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timrogers

Frankly, Bruce felt rather ashamed, fearing he’d brought his friend’s name into disrepute.

After all, Tom had given him a free ticket for a You Am I gig, driven him to Ballarat for the gig and been invited for an after-hours drink at the bar with the landlord and staff as he tried to persuade them to take his brand of beer on tap. Then Bruce passed out. On the bar. And couldn’t be woken.

*  *  *

It was supposed to be a quiet Friday night in, too. Bruce and Fran’s first in weeks. Then Fran had been invited to Mount Dandenong with her colleagues leaving Bruce with no option but to make his first visit to Ballarat. The original plan had been to check out the show, schmooze the beer hawker who’d offered up the tickets in the first place, then drive back.

Figuring drinking time would be tight, Bruce opted to neck pints of Sparkling. Then events took over…

Firstly, You Am I were superb. Tim Rogers and co were pretty big once, apparently (although Bruce had never heard any of their music before). Yet here, in front of 250 stationary people (Bruce tried to get them going once the Sparkling kicked in, but with little success) he was playing as if his life depended on it. The large amount of cocaine he was shoving up his nose throughout may have contributed to his manic performance; watching his face when he wasn’t required to sing (although given his entire vocal range appeared to be completely shot singing is a little kind) revealed a catalogue of uncontrollable sneers, grimaces, gurns and snarls. That he looked like the lovechild of Keith Richards, Noel Fielding and Larry Love with a hint of Rod Stewart and was wearing a top and tie combo that Colonel Sanders would have been proud to sport merely added to the merriment. That the crowd created unintentional moments of South Park humour by yelling: “TIMMY!” throughout didn’t hurt either.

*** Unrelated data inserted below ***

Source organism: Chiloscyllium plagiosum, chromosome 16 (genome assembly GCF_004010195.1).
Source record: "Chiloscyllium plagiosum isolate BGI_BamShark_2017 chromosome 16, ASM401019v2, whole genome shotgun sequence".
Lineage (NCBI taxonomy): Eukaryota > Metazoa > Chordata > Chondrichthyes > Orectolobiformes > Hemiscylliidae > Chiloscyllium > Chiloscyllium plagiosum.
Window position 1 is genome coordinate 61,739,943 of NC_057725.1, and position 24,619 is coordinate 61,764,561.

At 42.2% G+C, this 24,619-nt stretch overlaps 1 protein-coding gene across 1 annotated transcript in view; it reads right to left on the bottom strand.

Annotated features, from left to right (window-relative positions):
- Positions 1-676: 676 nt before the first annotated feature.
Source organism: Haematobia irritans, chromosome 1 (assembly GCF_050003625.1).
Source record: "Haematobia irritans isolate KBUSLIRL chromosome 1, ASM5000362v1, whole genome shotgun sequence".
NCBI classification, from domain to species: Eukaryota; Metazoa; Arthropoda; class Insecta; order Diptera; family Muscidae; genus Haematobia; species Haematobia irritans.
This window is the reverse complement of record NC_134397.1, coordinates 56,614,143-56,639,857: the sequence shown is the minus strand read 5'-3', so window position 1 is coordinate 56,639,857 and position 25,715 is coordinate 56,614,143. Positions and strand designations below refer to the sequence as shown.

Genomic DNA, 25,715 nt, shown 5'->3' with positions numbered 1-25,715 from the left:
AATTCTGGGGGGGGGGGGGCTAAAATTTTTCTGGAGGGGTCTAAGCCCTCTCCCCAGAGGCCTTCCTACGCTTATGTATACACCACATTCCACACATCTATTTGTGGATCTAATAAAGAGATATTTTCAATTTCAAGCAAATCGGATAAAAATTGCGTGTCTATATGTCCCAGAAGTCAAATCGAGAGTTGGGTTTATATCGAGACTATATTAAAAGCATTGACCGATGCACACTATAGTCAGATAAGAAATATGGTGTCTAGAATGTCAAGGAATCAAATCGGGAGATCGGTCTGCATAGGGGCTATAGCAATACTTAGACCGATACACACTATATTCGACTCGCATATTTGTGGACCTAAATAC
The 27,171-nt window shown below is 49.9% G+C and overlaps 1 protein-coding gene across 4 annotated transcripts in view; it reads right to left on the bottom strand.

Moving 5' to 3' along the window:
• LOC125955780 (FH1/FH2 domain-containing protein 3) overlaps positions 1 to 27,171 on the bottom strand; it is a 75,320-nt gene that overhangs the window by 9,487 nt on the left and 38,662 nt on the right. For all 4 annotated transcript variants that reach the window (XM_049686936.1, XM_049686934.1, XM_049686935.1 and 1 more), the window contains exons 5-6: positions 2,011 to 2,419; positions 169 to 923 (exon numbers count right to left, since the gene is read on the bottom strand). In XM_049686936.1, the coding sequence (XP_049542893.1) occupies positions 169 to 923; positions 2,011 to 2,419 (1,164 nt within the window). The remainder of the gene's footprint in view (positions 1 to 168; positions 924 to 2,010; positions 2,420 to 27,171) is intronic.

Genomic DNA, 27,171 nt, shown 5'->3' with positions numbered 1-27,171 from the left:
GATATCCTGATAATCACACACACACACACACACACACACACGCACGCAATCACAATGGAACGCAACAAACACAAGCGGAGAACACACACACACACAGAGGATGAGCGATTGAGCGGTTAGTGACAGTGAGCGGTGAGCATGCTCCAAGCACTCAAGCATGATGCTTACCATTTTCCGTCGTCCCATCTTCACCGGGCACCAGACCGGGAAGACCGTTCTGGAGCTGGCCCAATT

Secondly, despite the loos smelling like a cow shed (it was the country after all) the Karova Lounge was reminiscent of Nottingham’s Rescue Rooms, Bruce and Fran’s most regular gig-going haunt in the UK, so brought on feelings of fuzzy nostalgia.

Thirdly, Tom was offered a hotel room so there was no need to return to Melbourne, which meant drinking would no longer have to stop at midnight.

Fourthly, Bruce got talking to Australia’s biggest Underworld fan TM, a 23-year-old who was so excited to meet someone who knew as much about the band and had seen them even more times than him that he was forced to start buying Jamesons for his new friends (and plan a road trip to watch Underworld in Brisbane…)